Penn-Powered ESPN Bet Slated for November Rollout as Disney Turns 100

  • Penn’s Snowden, ESPN’s Morrison revealed the launch at G2E in Las Vegas  
  • ESPN Bet’s rollout date strategy is to attract bettors down on promotional dollars
  • Stifel’s Wieczynski said ESPN Bet’s marketing spend will match rival sportsbooks
  • Disney CEO Chapek once stated that ESPN was “never going to be a book”
Mickey Mouse statue
Disney has set November as the month for its much-anticipated sports betting market debut via ESPN Bet. [Image:]

Disney celebrates centennial

The Walt Disney Company has marked its 100th anniversary by letting slip it will launch its Penn Entertainment-powered ESPN Bet in November.

X user Peter McCorkle on Monday shared the news with an image of the Wall Street Journal headlined “Disney Agonized About Sports Betting. Now It’s Going All In”:

Being a brand with family appeal, the House of the Mouse has not yet released anything official about its November mobile sports betting debut.

Instead, according to the WSJ, the news was “leaked” by Penn CEO Jay Snowden and ESPN VP of Sports Betting and Fantasy Mike Morrison at last week’s Global Gaming Expo in Las Vegas.

In sharing “additional color” about the blossoming partnership between Penn and Disney, the two execs revealed the November launch of ESPN Bet as the two firms intend to take their ten-year deal to “the next level.”  

All eyes on ESPN Bet

The announcement is huge in many ways. While many sports betting competitors have bitten the dust, Disney’s entrance looks set to shake up the industry given its sub-brand ESPN’s stature as a popular sports channel with a huge fanbase.

The partnership’s strategy behind a November launch seems practical, with Snowden positing that bettors down on their promotional dollars from betting since the sports seasons started were “more likely to give ESPN Bet a try.”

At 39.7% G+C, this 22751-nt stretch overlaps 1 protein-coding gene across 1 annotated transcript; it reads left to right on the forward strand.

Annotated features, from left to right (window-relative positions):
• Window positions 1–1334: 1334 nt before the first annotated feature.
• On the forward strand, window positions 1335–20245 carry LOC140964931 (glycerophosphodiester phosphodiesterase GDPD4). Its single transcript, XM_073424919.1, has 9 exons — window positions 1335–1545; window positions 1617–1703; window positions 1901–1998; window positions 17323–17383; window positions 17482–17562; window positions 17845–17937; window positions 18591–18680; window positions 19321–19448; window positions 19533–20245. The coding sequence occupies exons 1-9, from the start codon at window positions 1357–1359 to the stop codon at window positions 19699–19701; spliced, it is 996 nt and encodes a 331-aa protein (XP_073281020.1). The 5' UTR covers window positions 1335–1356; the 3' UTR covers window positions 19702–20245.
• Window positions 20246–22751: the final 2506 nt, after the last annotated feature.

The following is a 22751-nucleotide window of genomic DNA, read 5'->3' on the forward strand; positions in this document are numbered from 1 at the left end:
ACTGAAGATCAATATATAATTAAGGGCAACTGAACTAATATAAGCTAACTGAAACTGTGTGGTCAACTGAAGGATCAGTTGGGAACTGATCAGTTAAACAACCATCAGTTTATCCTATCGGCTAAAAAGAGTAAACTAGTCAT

Penn’s partnership with Disney began in August when it announced it would pay ESPN $2bn in total to create ESPN Bet. The tie-up is, so far, a total contrast to Penn’s toxic sports betting ex-partnership with Barstool Sports, a disaster acquisition sold for only pennies after costing Penn $51m.

Steve Wieczynski of Stifel stated Pennsylvania-based Penn was ready for the marketing battle ahead in that it “will spend about the same” as rival sportsbooks. Wieczynsk added that the marketing spend will be incremental to both “the $150 million annual payment to ESPN and $150 million earmarked for ads.”

could “lag behind DraftKings and FanDuel”

Snowden also told investors at G2E that while most features on ESPN Bet should be available upon rollout, the sportsbook could “lag behind DraftKings and FanDuel in hold at first given their more sophisticated same-game parlay” markets.

Potential game changer

As X user McCorkle and the WSJ Exchange headline reveal, the Burbank, California brand synonymous with Bambi and Mickey Mouse was always going to attract naysayers in its pivot to sports betting.

Central to the WSJ’s article on ESPN Bet was Disney CEO Bob Chapek’s confusing statement in 2022 that his firm’s Worldwide Leader in Sports affiliate was “never going to be a book,” and that it would enter the sports betting market with “a well-respected third party.”

Regardless of what Chapek said in the past, Disney’s move in its 100th anniversary year might shape the future of US sports betting.

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